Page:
This particular first series car claims only two owners from new and shows 98,000 miles. It uses the AMC 290 "Typhoon" (love that name) motor hooked to an automatic transmission. It boasts a rust-free Southern provenance, original paint, vinyl top and all receipts and documents- right down to the original window sticker. And I have wanted one since college.
Given hindsight, this Javelin might have been the prettiest of the American pony cars. Designed by AMC's futurist designer Dick Teague, it boasted clean, modern European lines in and out. And the modest displacement V-8 engines in the range made for better balanced cars than similar nose-heavy big block Cudas an Challengers from Chrysler.
What I really find interesting about this car (and AMC in general) is the incredible audacity with which it was produced. Right alongside the Javelin in AMC's pony portfolio was the even more extreme AMX- of which little to no sheetmetal is interchangeable. Given the badge engineered world we live in now, how did a fourth position carmaker justify tooling up two completely different models to compete in the same market segment- and on the same showroom floor?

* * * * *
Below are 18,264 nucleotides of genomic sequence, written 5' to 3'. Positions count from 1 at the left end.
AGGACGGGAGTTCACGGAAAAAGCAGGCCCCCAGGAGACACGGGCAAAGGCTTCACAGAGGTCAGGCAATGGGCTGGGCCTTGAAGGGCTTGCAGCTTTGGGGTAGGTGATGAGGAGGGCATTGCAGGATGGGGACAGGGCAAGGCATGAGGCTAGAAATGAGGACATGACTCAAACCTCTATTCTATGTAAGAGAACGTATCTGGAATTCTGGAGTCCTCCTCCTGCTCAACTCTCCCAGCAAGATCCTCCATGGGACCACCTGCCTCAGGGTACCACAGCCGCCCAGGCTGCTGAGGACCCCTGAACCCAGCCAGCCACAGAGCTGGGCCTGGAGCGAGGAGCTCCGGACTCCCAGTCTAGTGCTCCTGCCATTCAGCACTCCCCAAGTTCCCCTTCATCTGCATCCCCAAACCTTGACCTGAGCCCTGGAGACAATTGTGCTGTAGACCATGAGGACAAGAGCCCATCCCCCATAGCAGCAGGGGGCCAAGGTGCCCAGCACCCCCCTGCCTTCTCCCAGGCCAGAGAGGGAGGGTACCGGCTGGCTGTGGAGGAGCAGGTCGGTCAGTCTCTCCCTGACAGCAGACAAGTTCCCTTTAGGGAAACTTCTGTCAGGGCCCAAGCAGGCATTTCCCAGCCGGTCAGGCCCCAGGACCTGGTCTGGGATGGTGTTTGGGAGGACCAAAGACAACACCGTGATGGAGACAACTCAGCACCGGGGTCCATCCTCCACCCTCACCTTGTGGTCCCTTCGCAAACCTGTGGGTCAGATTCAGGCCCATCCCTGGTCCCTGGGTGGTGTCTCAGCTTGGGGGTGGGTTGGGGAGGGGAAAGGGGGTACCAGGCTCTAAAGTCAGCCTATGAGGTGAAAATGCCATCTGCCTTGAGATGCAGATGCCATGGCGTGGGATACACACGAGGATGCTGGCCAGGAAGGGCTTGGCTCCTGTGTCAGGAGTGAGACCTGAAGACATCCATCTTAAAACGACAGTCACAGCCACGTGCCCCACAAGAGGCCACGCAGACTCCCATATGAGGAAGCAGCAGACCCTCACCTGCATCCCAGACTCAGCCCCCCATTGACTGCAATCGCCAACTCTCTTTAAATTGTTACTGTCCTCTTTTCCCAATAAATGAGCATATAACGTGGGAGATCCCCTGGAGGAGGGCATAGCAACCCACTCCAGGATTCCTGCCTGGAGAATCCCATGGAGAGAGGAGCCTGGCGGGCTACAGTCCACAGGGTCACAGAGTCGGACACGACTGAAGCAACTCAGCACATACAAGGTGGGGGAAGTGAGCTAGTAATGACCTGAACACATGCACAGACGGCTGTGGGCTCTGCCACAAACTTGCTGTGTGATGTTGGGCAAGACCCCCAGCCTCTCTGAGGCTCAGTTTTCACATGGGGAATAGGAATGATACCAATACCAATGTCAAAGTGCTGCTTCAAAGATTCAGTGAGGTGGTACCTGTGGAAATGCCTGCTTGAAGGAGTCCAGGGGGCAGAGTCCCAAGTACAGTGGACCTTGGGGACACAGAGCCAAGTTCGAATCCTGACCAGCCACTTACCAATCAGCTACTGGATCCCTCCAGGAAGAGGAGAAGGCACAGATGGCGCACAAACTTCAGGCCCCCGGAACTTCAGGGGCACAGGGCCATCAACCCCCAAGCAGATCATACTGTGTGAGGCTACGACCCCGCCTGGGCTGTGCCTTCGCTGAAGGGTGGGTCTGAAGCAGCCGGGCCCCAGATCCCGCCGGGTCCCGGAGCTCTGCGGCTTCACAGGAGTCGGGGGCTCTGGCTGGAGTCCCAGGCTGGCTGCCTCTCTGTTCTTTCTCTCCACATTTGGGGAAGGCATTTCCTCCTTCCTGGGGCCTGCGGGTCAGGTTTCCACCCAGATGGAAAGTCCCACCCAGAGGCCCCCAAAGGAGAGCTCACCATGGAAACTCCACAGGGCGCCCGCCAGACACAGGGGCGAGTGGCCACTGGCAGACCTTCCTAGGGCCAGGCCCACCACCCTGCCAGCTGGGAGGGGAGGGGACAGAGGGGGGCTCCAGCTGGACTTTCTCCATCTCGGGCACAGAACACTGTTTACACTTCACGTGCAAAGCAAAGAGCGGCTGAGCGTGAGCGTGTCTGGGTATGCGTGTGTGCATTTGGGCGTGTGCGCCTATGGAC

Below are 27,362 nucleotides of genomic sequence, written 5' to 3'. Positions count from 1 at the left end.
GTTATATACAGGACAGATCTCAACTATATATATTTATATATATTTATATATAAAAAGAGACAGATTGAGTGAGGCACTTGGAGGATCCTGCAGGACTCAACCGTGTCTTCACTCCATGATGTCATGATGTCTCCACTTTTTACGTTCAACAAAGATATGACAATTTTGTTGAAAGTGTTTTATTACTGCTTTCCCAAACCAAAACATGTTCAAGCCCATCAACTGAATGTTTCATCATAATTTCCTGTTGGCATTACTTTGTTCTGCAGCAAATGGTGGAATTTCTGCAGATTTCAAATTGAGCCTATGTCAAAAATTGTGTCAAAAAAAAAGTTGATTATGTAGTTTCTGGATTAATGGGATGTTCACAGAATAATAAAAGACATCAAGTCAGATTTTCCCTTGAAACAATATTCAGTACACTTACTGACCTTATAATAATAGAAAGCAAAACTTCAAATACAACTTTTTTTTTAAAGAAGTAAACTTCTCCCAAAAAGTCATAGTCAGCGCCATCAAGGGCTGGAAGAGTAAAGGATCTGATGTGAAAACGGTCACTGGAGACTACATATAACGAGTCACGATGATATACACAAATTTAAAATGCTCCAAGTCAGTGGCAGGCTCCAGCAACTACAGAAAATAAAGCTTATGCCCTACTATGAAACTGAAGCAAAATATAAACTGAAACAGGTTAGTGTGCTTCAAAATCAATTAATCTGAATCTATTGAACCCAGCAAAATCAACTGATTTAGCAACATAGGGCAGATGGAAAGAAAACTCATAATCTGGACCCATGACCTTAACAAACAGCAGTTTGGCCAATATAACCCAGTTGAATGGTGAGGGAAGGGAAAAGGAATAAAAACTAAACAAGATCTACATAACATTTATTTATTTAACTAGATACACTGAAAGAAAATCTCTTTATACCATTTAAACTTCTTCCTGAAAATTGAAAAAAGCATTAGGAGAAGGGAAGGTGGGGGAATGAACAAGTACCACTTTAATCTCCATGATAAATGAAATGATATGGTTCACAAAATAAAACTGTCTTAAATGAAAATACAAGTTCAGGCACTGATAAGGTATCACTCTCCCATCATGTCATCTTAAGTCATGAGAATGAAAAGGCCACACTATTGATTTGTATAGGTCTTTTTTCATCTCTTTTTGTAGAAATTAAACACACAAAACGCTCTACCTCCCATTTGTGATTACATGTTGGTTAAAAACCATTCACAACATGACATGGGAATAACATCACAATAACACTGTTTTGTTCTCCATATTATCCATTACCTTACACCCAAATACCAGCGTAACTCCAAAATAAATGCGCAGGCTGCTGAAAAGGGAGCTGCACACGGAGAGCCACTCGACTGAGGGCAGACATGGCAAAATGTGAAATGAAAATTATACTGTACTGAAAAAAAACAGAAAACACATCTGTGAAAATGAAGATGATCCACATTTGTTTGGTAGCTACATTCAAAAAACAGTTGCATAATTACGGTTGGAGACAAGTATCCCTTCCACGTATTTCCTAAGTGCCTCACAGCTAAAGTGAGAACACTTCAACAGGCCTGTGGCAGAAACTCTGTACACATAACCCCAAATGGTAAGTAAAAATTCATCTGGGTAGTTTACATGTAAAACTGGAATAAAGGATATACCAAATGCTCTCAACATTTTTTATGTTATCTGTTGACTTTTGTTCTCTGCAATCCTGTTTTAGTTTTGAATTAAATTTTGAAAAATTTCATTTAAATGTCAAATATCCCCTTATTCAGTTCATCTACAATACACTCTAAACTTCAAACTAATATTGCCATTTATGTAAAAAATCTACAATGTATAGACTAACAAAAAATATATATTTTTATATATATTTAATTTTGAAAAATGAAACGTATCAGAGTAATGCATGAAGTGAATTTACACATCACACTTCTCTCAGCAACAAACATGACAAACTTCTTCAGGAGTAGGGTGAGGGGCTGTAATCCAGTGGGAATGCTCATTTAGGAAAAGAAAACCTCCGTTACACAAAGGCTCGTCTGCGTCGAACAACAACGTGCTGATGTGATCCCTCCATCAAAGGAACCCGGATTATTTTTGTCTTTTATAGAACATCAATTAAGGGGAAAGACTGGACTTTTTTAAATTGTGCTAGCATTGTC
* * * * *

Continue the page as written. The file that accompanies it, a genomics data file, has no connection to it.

Being the underdog American manufacturer, AMC had to take chances to gain market share. Therefore their designs were edgier, more forward thinking. Think about all the interesting, emotive designs to come from Kenosha over the years...the Marlin, the Gremlin, the Pacer....whether you love 'em or hate 'em, they helped to shape the automotive world we live in now.
Time capsule cars like this are getting tougher to find. This is a neat example of a time when emotion still reigned in American auto design. History may or may not reward AMC for it's innovations...but you could grab a little piece of it for yourself to enjoy.